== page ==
clock menu more-arrow no yes

Filed under:

Sharks lose roller coaster game in final minute of regulation

New, comments

Another third period collapse sinks San Jose.

Ed Szczepanski-USA TODAY Sports

To a large extent, it's unfair to continue judging the Sharks through the lens of what happened last April. But given that they were literally 3-0 at one point this season before crashing back down to earth and have made something of a habit out of third period collapses, the comparisons are inevitable. There are far more pressing concerns than reliving the team's playoff loss to the Kings through their most recent defeat, a 5-4 loss to the Columbus Blue Jackets that was sealed with a final minute Mark Letestu deflection, though. Frankly the most pressing is the fact that the Sharks, even when they rattled off three straight wins to begin the year but particularly of late, have not been very good this season.

Eight games is still a small sample size in the grand scheme of an 82-game slog but consider that San Jose has averaged three goals against per game despite a league-average .914 save percentage thus far. That's something you'd expect from the Toronto Maple Leafs, not a club that has been among the strongest puck possession teams in the league over the past decade. But underwhelming defensive-zone coverage combined with simply not having the puck enough and giving up far too many looks as a result has made the Sharks look awfully Leaf-like so far this season, a resemblance further aided by a roster stocked with goons and lacking a competent blueline.

Defense, or a lack thereof, was the story again tonight as the Sharks gave up five goals including a Ryan Johansen backhand shot allowed due to a neutral zone misread and subsequently poor gap control by Justin Braun, a second Johansen tally courtesy a brutal attempt at exiting the defensive zone by Tye McGinn and, the pièce de résistance, Letestu's winner that came thanks to Todd McLellan inexplicably putting Adam Burish and Andrew Desjardins on the ice with thirty seconds left in a tie game. Unsurprisingly, Burish and Desjardins were drawn into the corner by the allure of the puck with Desjardins leaving David Savard acres of room at the point while Burish abandoned Letestu in front of the net.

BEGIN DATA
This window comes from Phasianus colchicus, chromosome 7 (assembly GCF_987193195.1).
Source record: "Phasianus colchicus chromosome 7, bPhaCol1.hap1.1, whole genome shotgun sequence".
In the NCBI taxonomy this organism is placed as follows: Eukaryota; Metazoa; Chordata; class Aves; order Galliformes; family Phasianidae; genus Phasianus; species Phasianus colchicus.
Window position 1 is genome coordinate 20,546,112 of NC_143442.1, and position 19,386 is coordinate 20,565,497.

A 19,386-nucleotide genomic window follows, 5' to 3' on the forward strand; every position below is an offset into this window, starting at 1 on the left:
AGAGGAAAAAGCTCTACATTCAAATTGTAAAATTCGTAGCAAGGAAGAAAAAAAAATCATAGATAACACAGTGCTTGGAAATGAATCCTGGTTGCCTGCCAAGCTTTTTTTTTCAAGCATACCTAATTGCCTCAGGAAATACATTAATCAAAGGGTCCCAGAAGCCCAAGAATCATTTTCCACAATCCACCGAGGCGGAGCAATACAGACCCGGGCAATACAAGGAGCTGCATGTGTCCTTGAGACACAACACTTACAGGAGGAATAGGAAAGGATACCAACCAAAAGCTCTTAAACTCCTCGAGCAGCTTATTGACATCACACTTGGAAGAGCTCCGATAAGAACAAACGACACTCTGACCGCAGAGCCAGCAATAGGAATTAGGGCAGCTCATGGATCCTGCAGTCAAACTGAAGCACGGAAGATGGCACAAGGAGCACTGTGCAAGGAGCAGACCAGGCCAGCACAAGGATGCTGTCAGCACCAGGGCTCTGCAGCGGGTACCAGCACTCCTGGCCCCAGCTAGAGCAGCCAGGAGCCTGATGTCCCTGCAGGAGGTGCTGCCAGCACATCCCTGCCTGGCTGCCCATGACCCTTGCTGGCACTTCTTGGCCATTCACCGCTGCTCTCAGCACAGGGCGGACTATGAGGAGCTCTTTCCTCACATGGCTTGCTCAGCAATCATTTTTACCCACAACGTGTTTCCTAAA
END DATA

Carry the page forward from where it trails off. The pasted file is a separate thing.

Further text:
What's particularly painful about this loss is that the Sharks displayed flashes of brilliance throughout, particularly in the first twenty minutes. Early on it looked like things would be different than the uninspiring tail end of the team's road trip after the Sharks stormed out of the gate to a 2-0 lead and 16-5 edge on the shot clock over the course of a first period that included Burish's first goal since the Carter administration. But that stretch ultimately proved to be an aberration. Unless the Sharks can dictate play to that extent more often as the season marches forward, and so far there's no reason to believe they can, things could easily spiral out of control here.

[Fancy Stats] - [Jackets Reaction]
[Event Summary] - [PBP Log] - [TOI Log] - [Faceoff Report]

  • Seriously, can anyone explain the decision to put Burish, Desjardins and James Sheppard on the ice to defend a tie score in the final minute of regulation? Thornton's line was at the end of a long shift and needed a change but they could rather easily have been replaced by Marleau, Couture and Wingels rather than the 2nd, 4th and 5th worst forwards on the team. That seemed like a move Saturday's opponent, a team openly tanking for Connor McDavid, would pull to avoid getting a single point.
  • If there's a positive to take from this game it's that the Sharks' power play (or at least the top unit) looked downright deadly, moving the puck around flawlessly, regularly confounding the Jackets' penalty kill by changing the point of attack and generating 18 shot attempts in a hair over 9 minutes of power play time. Unfortunately, they only scored once and gave up a shorthanded goal for their effort.
  • Couture was burned on that shortie, caught on the outside while attempting to defend a breaking Letestu. What's good to see is that he didn't make the same mistake twice, later successfully impeding Artem Anisimov on yet another shorthanded rush alongside Letestu.
  • Ryan Johansen is really, really good at hockey. Tonight he scored twice, nearly had a hat trick only to see the third goal waved off, had five shots on goal, went 4-for-6 on controlled zone entries and posted a 54% even-strength possession rate while mainly drawing Logan Couture. I will be pissed if he's the next great Blue Jacket to be traded to the Kings for scraps.
  • Credit where it's due: Burish's goal was fantastic, as was the set breakout the Sharks ran that created it. For the record, Burish and John Scott now both have more goals than Nathan MacKinnon this season.
FTF Three Stars
1st Star: Ryan Johansen
2nd Star: Mark Letestu
3rd Star: Joe Pavelski